Author Topic: Feigning Injuries  (Read 4573 times)

befair

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Re: Feigning Injuries
« Reply #30 on: March 06, 2023, 10:00:27 PM »
Tyrone introduced diving/feigning injury in the 2000s, but as it's proven to be effective, there's been a culture change, and every team is at it, even at club level. Impossible for a ref to determine if an injury if being feigned, even if they have a MRI in their pocket.
And there are other consequences; with so many faked injuries, identifying the real one becomes more difficult

Derryman forever

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Re: Feigning Injuries
« Reply #31 on: March 06, 2023, 10:37:20 PM »
The best way to curtail it is to say that all physio interventions not related to fouls should be limited to 20 seconds or some number like that. Mostly lads have no need for a physio they just want to catch their breath after a bad belt or walk off a slight dead leg. Give them a few seconds relief if needs be but none of this minutes of physios holding their heads and rolling it about like the bolts have come loose.

The problem is you canít enforce a rule like this. If thereís blood involved or a head hits the ground, no referee is going to enforce it, which just means they once again have to interpret things rather than apply rules, and will be subject to verbal abuse from all and sundry.

Correct and possibly opening themselves and GAA to legal repurcussions should the player actually have a serious injury.
       Its a mess. Out of interest what happens in a similar injury scenario(feigned or genuine) in Aussie rules?
       

In Aussie rules, you never let the bastard know he hurt you.

thewobbler

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Re: Feigning Injuries
« Reply #32 on: March 06, 2023, 11:07:52 PM »
Rugby (both codes) is a fascinating example of how sports can get their on-field culture so right. Thereís an implicit respect for referees, and when a man is down, heís down for a reason.

Unfortunately, as is our way, we take our influences from English football, and worse again itís combined with a cultural yearning and even respect for acts of shithousery, that borders on sado-masochistic; we will blindly defend one of our own when gouges an opponent, and blithely condemn one of them for getting upset about it.

It could take generations to reverse this culture. But the quickest way to get there would be to make sure that management and supporters always roar for their team to get back on their feet after a collision. Hence that suggestion for a rule change: if you need to see a physio, then you must be hurt. So youíre taking a full minute on the sideline while the game carries on.

Wildweasel74

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Re: Feigning Injuries
« Reply #33 on: March 06, 2023, 11:59:51 PM »
Easiest way to change it, is through management, who are alot to blame as they can come down on the players, but I feel they encourage it. Pat Gilroy came in and changed a whole pile of previous Shithousery and they won a All-Ireland, so that's the starting point, another is the pansy attitude of players. In recent years the only 2 serious injuries are recall are 2leg injuries. Possible on games been reviewed each week a man faking Injury should have a case to answer,. Hope they found the sniper in the Cavan v Down game.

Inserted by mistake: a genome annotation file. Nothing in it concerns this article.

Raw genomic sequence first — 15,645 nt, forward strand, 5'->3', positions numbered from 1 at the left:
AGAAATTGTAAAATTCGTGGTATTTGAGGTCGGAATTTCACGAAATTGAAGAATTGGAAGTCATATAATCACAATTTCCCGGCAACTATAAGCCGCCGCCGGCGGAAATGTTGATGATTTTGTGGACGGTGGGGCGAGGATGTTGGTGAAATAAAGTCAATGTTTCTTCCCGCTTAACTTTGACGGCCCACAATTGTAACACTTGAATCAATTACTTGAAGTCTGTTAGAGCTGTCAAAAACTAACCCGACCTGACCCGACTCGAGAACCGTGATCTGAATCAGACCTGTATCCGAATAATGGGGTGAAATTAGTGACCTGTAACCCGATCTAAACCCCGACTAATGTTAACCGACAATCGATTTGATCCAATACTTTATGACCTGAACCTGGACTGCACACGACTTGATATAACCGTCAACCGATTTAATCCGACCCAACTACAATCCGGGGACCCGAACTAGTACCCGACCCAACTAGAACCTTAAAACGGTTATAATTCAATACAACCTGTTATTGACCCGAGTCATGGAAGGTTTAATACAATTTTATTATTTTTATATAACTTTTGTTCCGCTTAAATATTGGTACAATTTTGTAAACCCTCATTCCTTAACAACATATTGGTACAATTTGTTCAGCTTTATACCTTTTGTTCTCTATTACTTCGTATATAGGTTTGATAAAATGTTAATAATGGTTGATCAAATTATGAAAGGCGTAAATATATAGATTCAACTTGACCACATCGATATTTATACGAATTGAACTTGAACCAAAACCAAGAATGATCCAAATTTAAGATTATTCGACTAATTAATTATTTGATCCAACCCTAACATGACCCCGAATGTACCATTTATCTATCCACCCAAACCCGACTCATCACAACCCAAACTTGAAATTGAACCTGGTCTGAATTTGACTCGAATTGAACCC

Jell 0 Biafra

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Re: Feigning Injuries
« Reply #34 on: March 07, 2023, 12:54:02 AM »
How are you going to prove feigning injury though? 

Cavan19

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Re: Feigning Injuries
« Reply #35 on: March 07, 2023, 08:29:28 AM »
How are you going to prove feigning injury though?

There was one or two on Sunday that were obvious as there wasn't even contact and lads went down holding their head and the referee waved at them to get up. When there is contact it is hard to tell if they are feigning or not and the referee isn't in a position to make that call and will always go on the side of caution. One thing that is frustrating is players getting tackled and there is contact made to the shoulder or back and they are going down holding their head.

I think play needs to go on for all injuries until the next break in play as the doctors and Physios go onto the field anyway and stopping play isn't going to make them recover any quicker and in some cases you will find they will recover quickly. You don't see the play been stopped in Rugby unless the play goes near the player on the ground and i think similar would help our game.

square_ball

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Re: Feigning Injuries
« Reply #36 on: March 07, 2023, 09:03:25 AM »
How are you going to prove feigning injury though?

There was one or two on Sunday that were obvious as there wasn't even contact and lads went down holding their head and the referee waved at them to get up. When there is contact it is hard to tell if they are feigning or not and the referee isn't in a position to make that call and will always go on the side of caution. One thing that is frustrating is players getting tackled and there is contact made to the shoulder or back and they are going down holding their head.

I think play needs to go on for all injuries until the next break in play as the doctors and Physios go onto the field anyway and stopping play isn't going to make them recover any quicker and in some cases you will find they will recover quickly. You don't see the play been stopped in Rugby unless the play goes near the player on the ground and i think similar would help our game.

I would agree with that in principal but you'll all of a sudden find that a lot of injuries for the defending team will occur at the top of the D so that play has to be halted.

Ultimately it comes down to players wising up and cutting out the crap. And I'm not sure that will happen any time soon.

I did find this one funny on Saturday: